|Headteacher Beatrice with SolarAid lamps|
Ashden Founding Director, Sarah Butler-Sloss, said of their decision that: “One of the biggest challenges in getting sustainable energy to the poor is getting to the ‘last mile’ – those remote rural areas where commercial distribution and retail networks simply don’t exist. SolarAid’s ingenious distribution methods are getting power to the people who need it the most.”
A delighted SolarAid Managing Director, Pippa Palmer, added that: “Through SunnyMoney, SolarAid’s goal is to build a sustainable future for solar technology in Africa through the sale of solar lights. In the last four months alone, our solar light sales in Tanzania, Malawi, Zambia and Kenya have increased by 62%, encouraging us to launch our fundraising campaign ‘Make it a Million’. Being an Ashden Award finalist shines a light on this new challenge we have set ourselves, to fund further expansion of our distribution networks in order to sell one million solar lamps by the end of this year.”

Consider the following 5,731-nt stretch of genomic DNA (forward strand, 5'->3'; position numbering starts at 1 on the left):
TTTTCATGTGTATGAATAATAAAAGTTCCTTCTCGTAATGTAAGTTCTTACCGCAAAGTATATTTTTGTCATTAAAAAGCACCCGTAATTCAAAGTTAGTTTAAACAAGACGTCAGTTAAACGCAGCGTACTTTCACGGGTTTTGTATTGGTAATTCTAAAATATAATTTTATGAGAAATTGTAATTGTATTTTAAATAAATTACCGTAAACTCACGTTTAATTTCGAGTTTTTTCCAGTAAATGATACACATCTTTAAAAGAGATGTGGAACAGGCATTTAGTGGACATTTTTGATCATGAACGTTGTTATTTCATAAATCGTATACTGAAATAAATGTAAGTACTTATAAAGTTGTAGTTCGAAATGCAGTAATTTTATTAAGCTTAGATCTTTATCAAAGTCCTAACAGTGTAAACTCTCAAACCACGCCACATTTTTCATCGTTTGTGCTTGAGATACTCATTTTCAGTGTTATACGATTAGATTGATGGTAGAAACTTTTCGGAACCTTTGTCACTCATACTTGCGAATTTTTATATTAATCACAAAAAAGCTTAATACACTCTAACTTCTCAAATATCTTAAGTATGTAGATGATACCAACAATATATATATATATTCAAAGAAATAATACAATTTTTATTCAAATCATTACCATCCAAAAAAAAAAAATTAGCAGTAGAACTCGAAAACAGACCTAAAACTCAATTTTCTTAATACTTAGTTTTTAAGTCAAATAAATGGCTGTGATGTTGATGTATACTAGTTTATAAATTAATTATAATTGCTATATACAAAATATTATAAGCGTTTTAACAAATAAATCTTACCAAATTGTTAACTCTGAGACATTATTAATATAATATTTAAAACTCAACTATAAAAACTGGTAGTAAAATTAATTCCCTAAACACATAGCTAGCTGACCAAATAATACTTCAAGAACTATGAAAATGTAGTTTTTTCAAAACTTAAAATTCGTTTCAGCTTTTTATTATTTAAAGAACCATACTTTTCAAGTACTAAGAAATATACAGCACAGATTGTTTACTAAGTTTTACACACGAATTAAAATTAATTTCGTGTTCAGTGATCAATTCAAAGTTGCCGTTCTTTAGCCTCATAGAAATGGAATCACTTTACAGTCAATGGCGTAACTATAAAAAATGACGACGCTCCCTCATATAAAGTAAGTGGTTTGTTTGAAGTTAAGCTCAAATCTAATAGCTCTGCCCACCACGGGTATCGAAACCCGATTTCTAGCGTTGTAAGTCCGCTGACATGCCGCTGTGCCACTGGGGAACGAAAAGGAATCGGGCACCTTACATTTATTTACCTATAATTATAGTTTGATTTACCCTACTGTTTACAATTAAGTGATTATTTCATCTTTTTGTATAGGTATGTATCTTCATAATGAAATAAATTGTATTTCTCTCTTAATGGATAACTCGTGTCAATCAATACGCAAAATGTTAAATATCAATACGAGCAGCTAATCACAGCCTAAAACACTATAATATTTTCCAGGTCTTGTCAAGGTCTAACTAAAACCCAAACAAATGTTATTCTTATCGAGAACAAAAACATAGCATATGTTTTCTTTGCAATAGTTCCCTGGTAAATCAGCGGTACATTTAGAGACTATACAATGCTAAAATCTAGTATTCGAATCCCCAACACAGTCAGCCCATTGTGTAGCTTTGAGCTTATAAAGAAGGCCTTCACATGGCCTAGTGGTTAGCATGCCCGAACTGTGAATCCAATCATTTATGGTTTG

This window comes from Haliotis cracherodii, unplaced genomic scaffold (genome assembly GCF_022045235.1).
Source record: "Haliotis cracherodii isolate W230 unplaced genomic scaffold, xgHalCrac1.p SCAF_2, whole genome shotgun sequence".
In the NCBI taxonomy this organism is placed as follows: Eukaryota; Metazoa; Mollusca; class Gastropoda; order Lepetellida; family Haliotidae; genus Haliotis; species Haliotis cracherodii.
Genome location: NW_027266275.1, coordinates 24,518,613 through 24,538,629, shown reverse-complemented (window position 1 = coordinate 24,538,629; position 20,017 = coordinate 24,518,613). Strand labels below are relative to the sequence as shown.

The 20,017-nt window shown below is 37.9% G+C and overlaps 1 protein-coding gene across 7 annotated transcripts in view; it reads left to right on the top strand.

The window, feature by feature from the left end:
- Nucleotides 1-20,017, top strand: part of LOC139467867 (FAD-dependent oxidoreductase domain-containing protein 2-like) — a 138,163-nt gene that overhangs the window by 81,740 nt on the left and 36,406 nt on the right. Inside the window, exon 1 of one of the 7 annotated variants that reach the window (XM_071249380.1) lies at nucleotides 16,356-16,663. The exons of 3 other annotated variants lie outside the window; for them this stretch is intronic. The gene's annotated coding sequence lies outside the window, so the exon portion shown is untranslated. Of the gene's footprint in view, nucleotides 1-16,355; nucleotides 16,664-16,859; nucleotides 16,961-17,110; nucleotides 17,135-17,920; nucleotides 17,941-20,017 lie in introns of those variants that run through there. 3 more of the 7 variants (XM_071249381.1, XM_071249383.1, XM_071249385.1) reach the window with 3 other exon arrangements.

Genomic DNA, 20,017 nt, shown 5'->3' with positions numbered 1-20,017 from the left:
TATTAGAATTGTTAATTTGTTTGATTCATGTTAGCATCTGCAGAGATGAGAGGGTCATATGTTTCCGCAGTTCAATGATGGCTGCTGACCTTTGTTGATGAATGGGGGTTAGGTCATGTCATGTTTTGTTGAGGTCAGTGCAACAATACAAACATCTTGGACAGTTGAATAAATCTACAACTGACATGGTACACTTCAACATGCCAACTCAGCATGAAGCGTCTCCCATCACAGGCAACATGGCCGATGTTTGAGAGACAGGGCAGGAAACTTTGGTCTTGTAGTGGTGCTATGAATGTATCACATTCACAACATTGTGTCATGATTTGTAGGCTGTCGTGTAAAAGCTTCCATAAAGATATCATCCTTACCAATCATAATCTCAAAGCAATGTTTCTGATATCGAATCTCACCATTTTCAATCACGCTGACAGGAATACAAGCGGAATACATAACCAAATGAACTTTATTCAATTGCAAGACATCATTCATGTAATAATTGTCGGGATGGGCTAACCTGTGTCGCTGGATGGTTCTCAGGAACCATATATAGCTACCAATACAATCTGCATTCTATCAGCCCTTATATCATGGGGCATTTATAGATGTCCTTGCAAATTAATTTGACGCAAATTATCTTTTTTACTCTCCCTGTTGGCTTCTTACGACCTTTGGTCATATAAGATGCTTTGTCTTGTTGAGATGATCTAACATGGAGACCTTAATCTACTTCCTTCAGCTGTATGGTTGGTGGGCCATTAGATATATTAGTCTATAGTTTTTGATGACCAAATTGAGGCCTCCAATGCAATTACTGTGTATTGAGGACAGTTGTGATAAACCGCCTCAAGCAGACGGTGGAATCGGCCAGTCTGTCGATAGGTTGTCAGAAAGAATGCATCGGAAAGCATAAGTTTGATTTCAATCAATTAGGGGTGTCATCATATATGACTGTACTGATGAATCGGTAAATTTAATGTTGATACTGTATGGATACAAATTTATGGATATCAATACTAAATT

Emission reductions; a kerosene lamp emits up to one tonne of carbon over five years, a solar light emits none.
Cleaner air; the fumes from one kerosene lamp is equivalent to smoking 40 cigarettes per day, a solar light emits none.
Reduced costs; typical families in Kenya have reduced kerosene use by an average of 77% and are saving UK£74 per year through the use of solar lights.
Improved education; children typically do 92% more homework / two extra hours of homework a night after their family secures a solar light in their home.